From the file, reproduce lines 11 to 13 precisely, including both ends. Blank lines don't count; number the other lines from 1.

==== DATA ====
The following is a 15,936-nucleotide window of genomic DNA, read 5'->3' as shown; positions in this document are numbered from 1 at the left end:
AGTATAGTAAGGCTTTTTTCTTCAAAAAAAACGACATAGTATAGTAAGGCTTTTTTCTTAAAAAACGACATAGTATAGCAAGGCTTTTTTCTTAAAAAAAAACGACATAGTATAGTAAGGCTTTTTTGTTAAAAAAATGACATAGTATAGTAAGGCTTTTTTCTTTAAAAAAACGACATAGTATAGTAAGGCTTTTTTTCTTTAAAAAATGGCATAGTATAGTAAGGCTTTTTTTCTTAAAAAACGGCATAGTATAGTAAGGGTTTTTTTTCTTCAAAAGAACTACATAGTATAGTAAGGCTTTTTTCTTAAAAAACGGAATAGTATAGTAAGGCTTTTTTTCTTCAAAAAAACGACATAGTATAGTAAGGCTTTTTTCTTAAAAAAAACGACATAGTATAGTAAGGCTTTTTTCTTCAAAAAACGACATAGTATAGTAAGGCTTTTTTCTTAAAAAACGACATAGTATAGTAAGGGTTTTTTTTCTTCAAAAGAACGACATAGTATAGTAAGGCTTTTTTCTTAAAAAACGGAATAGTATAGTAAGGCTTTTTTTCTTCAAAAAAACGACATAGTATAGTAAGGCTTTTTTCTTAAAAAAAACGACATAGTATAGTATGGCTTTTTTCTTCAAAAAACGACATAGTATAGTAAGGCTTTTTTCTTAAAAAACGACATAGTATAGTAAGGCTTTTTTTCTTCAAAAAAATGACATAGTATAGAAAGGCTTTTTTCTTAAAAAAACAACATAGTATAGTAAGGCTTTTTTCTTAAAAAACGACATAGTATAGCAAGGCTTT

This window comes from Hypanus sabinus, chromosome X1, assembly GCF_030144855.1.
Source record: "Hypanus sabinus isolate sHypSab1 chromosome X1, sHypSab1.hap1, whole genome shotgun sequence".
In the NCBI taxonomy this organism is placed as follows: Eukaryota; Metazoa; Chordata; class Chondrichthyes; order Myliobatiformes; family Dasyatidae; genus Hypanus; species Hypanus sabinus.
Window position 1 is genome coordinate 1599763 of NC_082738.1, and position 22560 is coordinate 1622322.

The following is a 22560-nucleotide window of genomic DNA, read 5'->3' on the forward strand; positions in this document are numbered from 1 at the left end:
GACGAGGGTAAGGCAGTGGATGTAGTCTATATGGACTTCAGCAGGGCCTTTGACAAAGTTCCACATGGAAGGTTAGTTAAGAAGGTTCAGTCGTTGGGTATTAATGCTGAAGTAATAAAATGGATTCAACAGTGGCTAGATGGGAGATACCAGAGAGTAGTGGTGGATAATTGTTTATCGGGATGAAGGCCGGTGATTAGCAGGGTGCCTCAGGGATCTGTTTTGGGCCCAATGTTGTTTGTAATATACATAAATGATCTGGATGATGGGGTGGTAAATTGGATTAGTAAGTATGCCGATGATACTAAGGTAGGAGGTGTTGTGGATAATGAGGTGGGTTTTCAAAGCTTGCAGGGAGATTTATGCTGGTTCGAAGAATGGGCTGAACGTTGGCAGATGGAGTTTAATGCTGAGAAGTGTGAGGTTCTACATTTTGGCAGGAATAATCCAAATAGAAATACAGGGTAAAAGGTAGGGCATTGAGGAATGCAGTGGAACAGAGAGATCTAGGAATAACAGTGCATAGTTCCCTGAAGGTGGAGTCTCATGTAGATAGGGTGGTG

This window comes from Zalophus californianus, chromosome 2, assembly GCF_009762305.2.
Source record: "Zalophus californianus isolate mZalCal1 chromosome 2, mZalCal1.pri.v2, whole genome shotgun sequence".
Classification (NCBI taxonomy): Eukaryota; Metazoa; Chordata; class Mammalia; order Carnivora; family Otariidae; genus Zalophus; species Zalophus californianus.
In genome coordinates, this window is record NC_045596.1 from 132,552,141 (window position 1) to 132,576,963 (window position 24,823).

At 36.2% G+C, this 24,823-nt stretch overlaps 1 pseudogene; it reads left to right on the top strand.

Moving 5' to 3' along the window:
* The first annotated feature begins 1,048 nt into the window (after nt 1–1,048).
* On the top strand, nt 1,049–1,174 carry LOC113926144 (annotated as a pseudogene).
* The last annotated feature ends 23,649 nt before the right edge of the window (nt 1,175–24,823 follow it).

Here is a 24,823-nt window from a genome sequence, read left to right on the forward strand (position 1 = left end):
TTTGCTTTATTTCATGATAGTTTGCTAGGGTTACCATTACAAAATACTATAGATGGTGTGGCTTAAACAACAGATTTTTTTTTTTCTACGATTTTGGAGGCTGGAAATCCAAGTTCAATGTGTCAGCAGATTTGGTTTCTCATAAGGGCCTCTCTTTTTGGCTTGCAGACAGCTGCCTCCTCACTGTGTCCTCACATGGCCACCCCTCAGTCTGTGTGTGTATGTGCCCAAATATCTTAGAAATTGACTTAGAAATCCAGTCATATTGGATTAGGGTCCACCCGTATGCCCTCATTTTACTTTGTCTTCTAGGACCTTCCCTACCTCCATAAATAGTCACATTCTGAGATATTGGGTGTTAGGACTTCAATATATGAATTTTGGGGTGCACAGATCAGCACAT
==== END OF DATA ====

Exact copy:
Classification (NCBI taxonomy): Eukaryota; Metazoa; Chordata; class Mammalia; order Carnivora; family Otariidae; genus Zalophus; species Zalophus californianus.
In genome coordinates, this window is record NC_045596.1 from 132,552,141 (window position 1) to 132,576,963 (window position 24,823).

At 36.2% G+C, this 24,823-nt stretch overlaps 1 pseudogene; it reads left to right on the top strand.